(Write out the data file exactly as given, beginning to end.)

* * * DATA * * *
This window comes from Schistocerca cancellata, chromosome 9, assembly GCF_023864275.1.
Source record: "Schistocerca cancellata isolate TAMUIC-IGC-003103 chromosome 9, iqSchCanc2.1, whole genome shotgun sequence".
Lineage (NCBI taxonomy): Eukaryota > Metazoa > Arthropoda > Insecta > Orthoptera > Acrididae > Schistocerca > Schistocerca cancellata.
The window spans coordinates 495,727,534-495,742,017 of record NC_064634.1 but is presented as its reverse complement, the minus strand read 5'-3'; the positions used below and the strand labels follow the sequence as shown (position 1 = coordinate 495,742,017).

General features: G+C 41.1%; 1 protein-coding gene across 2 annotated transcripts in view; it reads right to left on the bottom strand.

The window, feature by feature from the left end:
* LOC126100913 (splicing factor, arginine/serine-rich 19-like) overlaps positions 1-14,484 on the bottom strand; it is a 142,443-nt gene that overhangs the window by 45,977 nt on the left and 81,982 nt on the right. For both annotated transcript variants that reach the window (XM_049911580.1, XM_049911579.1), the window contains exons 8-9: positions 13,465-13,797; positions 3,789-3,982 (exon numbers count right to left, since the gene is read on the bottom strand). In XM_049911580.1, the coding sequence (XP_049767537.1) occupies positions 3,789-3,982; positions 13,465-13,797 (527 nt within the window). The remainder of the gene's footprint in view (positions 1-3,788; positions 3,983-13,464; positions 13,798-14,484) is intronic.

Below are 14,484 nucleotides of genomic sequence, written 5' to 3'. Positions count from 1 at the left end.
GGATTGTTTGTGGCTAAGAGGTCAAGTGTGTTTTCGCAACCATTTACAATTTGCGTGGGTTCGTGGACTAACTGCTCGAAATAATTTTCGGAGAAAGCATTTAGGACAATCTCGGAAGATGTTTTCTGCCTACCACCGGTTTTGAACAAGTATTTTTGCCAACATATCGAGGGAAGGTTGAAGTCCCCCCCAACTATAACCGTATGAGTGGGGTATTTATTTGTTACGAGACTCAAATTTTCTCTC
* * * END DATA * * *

This window comes from Schistocerca cancellata, chromosome 9, assembly GCF_023864275.1.
Source record: "Schistocerca cancellata isolate TAMUIC-IGC-003103 chromosome 9, iqSchCanc2.1, whole genome shotgun sequence".
Lineage (NCBI taxonomy): Eukaryota > Metazoa > Arthropoda > Insecta > Orthoptera > Acrididae > Schistocerca > Schistocerca cancellata.
The window spans coordinates 495,727,534-495,742,017 of record NC_064634.1 but is presented as its reverse complement, the minus strand read 5'-3'; the positions used below and the strand labels follow the sequence as shown (position 1 = coordinate 495,742,017).

General features: G+C 41.1%; 1 protein-coding gene across 2 annotated transcripts in view; it reads right to left on the bottom strand.

The window, feature by feature from the left end:
* LOC126100913 (splicing factor, arginine/serine-rich 19-like) overlaps positions 1-14,484 on the bottom strand; it is a 142,443-nt gene that overhangs the window by 45,977 nt on the left and 81,982 nt on the right. For both annotated transcript variants that reach the window (XM_049911580.1, XM_049911579.1), the window contains exons 8-9: positions 13,465-13,797; positions 3,789-3,982 (exon numbers count right to left, since the gene is read on the bottom strand). In XM_049911580.1, the coding sequence (XP_049767537.1) occupies positions 3,789-3,982; positions 13,465-13,797 (527 nt within the window). The remainder of the gene's footprint in view (positions 1-3,788; positions 3,983-13,464; positions 13,798-14,484) is intronic.

Below are 14,484 nucleotides of genomic sequence, written 5' to 3'. Positions count from 1 at the left end.
GGATTGTTTGTGGCTAAGAGGTCAAGTGTGTTTTCGCAACCATTTACAATTTGCGTGGGTTCGTGGACTAACTGCTCGAAATAATTTTCGGAGAAAGCATTTAGGACAATCTCGGAAGATGTTTTCTGCCTACCACCGGTTTTGAACAAGTATTTTTGCCAACATATCGAGGGAAGGTTGAAGTCCCCCCCAACTATAACCGTATGAGTGGGGTATTTATTTGTTACGAGACTCAAATTTTCTCTC